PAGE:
Budget 2017: Philip Hammond hopes to prove grim forecasts wrong
Philip Hammond says he hopes to prove the bleak economic forecasts released in his Budget wrong.
The chancellor said clarity around Brexit would increase consumer confidence and lead to higher growth in the economy.
But a new report has warned of the longest fall in people’s living standards since records began over 60 years ago.
Labour Leader Jeremy Corbyn said the economy was “on its knees”.
He said the chancellor had provided “not a penny more” for police, social care, mental health, children’s services or public sector pay and public sector workers would see living standards “continue to fall for years to come”.
The reduced growth forecasts, blamed on the economy’s flat productivity, threatened to overshadow a series of announcements in the Budget.
These included a cut in stamp duty for most first-time buyers and setting aside £3bn for preparations for the UK to leave the EU.
BBC political editor Laura Kuenssberg said Mr Hammond, who has been under pressure from Eurosceptic Tory MPs, would be “broadly content” with how his big day had played out, but that “very difficult questions” about the state of the economy remained.
There is a warning by the Resolution Foundation think tank that the squeeze on people’s incomes is set to last longer than that which followed the post-2008 crash.
Too gloomy about Brexit?
The chancellor told BBC Breakfast there was always going to be uncertainty about the outcome of Brexit negotiations.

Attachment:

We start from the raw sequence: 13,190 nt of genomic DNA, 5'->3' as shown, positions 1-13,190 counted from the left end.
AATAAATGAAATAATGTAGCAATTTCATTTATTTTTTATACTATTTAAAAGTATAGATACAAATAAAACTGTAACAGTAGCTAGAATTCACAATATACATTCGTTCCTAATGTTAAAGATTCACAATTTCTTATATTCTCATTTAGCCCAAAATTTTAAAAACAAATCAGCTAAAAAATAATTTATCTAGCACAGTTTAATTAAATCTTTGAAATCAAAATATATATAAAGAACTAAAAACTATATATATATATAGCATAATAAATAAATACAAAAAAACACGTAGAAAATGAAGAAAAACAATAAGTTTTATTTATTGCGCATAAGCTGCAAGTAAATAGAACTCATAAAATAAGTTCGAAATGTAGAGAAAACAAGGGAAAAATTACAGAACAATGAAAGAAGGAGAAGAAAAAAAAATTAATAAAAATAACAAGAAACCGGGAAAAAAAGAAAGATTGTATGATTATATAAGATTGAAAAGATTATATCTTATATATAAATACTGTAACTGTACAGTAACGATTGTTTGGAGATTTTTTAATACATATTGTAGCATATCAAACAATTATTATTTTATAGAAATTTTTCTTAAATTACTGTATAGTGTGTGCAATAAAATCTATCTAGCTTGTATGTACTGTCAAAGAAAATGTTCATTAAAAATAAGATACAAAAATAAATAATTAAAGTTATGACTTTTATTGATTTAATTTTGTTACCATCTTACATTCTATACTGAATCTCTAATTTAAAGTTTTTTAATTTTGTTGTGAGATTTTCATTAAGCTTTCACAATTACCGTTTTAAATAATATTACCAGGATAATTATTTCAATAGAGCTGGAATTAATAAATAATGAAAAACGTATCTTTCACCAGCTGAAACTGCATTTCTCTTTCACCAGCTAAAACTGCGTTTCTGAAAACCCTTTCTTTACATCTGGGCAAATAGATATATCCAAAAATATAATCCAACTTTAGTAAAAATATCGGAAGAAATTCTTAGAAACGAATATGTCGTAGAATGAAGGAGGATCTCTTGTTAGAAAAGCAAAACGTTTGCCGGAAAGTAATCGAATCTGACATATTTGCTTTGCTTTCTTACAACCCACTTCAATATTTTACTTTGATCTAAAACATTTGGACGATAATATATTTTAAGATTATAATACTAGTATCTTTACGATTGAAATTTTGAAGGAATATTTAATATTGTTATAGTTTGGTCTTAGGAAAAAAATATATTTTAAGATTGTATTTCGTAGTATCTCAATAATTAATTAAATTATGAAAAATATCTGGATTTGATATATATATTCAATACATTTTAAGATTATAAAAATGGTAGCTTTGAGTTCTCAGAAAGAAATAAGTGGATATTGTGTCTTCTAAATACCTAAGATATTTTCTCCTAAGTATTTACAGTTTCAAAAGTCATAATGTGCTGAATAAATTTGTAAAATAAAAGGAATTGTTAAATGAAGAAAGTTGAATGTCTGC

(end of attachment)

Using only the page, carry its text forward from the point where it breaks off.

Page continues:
But he said moving into 2018 there would be a “sense of movement”, and that “confidence will return, certainty about the future will return, businesses will start investing, consumers will start buying big ticket consumer items again and that will help to get our economy growing again faster”.
He also denied being “gloomy” about the UK’s prospects outside the EU, a criticism he has faced from some within his party.
On the predictions by the Office for Budget Responsibility, he said: “The challenge for us as a nation is to prove them wrong.”
But the Conservative former deputy PM Lord Heseltine told BBC Radio 4’s Westminster Hour: “He’s boxed in. We’ve got a low-growth economy, we’ve got the shadow of Brexit over-hanging, we’ve got years of low growth ahead of us, a very significant problem with productivity.
“If I may borrow somebody else’s phrase, there’s no money left. So what Philip has had to do is to put sticking plasters on some difficult issues as best he can.”
How bad is the economic picture?
The Office for Budget Responsibility slashed its 2017 growth forecast from 2% to 1.5%.
Output, it added, would be weaker than previously thought in each of the subsequent four years.